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Wednesday, January 31, 2007

Chavez Jumps Shark 

South America's favourite reality-TV show, the government of Venezuela, has granted President Hugo Chavez the power to enact laws by decree.

I don't post about politics [or anything else -Ed.] very often here. But some bright lines deserve to be noted.

I can do no better than the prescient Mr. Cosh, who posted this just over a year ago:

I will give Chavez supporters the same advice that their Maoist fathers and Stalinist grandfathers ignored: you can save yourselves a couple of decades by being ashamed of yourselves right this minute.

[The link is in the original -RjC.]

Comments:
"Enabling" a False Perception

What's more, this "enabling law" is not new to the current constitution. Venezuela's previous constitution allowed for similar powers shifts to the executive, and you can be sure that past presidents took advantage of this authority on multiple occasions throughout the 70's, 80's and 90's.

[...]

So why all the finger-wagging, hand-wringing and label-slinging this time around? In short: because it's Chavez.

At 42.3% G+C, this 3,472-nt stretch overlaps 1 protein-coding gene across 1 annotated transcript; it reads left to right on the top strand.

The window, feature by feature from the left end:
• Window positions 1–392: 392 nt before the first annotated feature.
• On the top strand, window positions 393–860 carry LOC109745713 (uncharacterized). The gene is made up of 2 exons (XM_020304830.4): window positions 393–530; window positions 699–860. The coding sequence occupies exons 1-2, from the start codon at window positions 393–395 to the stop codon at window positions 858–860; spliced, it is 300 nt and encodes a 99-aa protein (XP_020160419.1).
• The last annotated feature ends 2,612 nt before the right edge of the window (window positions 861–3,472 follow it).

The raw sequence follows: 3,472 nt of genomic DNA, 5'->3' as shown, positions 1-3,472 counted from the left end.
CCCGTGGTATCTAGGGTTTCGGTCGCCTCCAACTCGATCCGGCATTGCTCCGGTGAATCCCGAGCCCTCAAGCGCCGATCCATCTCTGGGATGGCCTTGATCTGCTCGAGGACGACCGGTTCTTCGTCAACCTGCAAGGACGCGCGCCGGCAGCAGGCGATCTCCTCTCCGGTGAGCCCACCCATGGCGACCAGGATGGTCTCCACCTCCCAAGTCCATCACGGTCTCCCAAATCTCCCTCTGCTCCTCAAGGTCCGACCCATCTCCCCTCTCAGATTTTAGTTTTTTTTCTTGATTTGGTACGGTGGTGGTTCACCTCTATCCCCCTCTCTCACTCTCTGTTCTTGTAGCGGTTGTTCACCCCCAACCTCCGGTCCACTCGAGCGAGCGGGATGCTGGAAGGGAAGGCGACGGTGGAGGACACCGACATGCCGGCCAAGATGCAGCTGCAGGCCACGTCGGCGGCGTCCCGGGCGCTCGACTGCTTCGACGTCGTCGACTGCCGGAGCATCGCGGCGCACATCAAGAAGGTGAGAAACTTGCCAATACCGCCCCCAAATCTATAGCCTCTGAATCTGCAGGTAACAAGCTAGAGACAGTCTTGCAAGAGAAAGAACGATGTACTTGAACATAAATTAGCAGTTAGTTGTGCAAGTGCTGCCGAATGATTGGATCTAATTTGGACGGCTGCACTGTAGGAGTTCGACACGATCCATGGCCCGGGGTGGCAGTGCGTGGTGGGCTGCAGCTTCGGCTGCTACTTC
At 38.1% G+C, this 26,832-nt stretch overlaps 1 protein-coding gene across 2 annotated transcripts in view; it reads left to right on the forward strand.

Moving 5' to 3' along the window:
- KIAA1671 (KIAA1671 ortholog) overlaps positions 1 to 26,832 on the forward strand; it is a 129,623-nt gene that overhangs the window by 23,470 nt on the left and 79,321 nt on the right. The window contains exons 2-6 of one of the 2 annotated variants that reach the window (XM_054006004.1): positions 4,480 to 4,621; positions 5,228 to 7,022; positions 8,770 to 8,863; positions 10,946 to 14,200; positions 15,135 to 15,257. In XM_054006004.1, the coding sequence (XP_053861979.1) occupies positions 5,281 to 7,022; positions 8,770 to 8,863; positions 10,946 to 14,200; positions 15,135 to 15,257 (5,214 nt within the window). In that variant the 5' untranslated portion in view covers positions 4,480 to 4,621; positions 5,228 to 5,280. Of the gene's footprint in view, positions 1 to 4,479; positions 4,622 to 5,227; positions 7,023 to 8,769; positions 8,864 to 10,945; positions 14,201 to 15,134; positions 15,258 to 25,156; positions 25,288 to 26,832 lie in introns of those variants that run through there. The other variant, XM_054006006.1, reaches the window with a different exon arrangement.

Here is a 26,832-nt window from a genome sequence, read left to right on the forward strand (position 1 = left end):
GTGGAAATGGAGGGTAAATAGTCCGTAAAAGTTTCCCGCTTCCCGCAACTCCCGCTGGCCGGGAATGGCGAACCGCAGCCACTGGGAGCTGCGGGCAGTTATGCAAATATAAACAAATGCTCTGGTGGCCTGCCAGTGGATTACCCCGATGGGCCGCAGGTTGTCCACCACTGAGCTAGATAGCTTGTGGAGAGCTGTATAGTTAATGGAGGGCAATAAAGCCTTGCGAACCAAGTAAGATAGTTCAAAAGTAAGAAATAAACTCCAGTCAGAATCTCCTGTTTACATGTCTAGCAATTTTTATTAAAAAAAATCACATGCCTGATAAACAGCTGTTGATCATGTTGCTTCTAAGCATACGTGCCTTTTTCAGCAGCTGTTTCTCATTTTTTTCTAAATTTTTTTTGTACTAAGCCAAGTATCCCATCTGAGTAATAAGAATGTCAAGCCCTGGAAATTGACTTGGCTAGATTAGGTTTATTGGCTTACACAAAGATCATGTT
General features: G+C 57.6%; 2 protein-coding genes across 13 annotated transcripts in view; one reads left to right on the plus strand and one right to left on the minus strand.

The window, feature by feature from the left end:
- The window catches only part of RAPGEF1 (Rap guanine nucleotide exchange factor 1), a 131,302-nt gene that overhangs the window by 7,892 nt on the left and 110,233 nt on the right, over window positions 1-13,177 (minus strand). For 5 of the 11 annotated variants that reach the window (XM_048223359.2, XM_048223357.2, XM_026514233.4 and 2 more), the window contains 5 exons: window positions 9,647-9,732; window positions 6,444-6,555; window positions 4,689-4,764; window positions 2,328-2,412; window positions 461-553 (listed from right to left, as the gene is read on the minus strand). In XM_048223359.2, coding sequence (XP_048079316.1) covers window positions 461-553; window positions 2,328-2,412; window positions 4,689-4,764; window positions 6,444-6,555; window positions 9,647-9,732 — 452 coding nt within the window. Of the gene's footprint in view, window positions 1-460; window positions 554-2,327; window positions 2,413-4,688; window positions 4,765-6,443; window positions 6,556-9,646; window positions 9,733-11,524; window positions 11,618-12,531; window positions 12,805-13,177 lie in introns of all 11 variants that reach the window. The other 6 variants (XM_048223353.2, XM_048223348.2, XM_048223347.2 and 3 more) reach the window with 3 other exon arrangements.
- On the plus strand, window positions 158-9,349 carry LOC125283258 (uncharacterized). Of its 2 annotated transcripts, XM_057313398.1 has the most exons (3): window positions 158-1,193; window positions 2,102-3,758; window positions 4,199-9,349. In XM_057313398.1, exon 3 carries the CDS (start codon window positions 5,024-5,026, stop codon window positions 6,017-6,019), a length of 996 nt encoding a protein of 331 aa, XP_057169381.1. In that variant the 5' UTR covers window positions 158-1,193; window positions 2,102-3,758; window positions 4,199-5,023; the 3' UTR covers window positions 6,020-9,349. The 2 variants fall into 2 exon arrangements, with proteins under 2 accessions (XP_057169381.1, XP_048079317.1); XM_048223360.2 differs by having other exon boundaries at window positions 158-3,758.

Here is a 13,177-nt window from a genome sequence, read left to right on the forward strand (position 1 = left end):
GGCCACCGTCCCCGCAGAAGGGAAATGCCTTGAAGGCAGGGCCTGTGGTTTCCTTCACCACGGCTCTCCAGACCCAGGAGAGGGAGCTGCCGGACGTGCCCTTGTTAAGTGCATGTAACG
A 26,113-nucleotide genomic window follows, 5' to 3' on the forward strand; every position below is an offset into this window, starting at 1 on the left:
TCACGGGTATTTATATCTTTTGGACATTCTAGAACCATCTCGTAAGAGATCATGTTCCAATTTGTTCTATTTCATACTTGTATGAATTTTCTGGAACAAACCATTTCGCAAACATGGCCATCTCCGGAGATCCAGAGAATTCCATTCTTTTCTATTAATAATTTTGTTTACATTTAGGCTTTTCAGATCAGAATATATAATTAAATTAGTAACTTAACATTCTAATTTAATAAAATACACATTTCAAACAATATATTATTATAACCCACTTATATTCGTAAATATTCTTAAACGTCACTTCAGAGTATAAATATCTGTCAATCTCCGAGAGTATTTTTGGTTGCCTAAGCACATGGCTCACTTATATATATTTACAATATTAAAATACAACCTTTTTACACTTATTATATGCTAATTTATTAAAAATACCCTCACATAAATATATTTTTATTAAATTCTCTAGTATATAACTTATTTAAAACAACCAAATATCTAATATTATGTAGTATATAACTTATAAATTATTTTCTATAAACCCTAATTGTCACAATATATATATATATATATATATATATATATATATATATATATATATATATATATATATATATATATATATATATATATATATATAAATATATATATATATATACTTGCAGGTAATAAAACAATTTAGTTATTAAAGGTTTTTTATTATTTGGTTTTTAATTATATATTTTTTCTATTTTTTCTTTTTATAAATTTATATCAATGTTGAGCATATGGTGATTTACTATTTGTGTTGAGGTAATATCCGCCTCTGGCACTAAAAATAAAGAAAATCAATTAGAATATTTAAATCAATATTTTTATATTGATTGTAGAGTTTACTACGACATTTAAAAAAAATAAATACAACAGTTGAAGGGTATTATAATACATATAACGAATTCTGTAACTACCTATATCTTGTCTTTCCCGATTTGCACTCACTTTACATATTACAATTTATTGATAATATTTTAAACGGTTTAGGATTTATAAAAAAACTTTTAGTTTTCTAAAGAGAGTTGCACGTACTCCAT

It just came up in my reading tonight right before I came across your post in my Bloglines reading, so...

Speaking of despotic powers, what would you say about an executive who proposed to put a political appointee to run every regulatory agency? Or is do the bright lines move a bit when that executive isn't Chavez?
 
0) I can't open the first link. Maybe just a temporary thing.

1) Did the previous uses of the enabling do anything to improve democracy in Venezuela? Were they accompanied by cries of "Fatherland, socialism, or death!" by the president of the National Assembly?

It would be extremely ahistoric to ignore the ramifications of such a phrase.

2) Get back to me when W. proposes to suspend term limits so he can run again and again. Note that those term limits were set by the new Venezuelan constitution, which Mr. Chavez had ratified in 1999.

The question is why Chavez would need such unilateral powers, especially given his high personal popularity and support from the legislative branch. This is not unprecedented behaviour by democratically elected politicians, but I can't think of an example where it ended well.

The concern is that Mr. Chavez might take his admiration for Fidel Castro a bit too far, and so far his every change to Venezuela's governance has been aimed in that direction.

Andrew, you're too much of a student of history to think this is anything good.
 
1) Did the previous uses of the enabling do anything to improve democracy in Venezuela?

Why, yes! For example, from the article:

In 1974, Congress gave President Carlos Andres Perez the right to "rule by decree" on a number of economic matters, which he used to pass a slew of new regulations-instituting a minimum wage increase, freezing the market price of "necessary" goods, instating tax relief on agricultural activities, increasing government pensions, and even establishing new state institutions, including the National Institute of Housing and an Industrial Development Fund.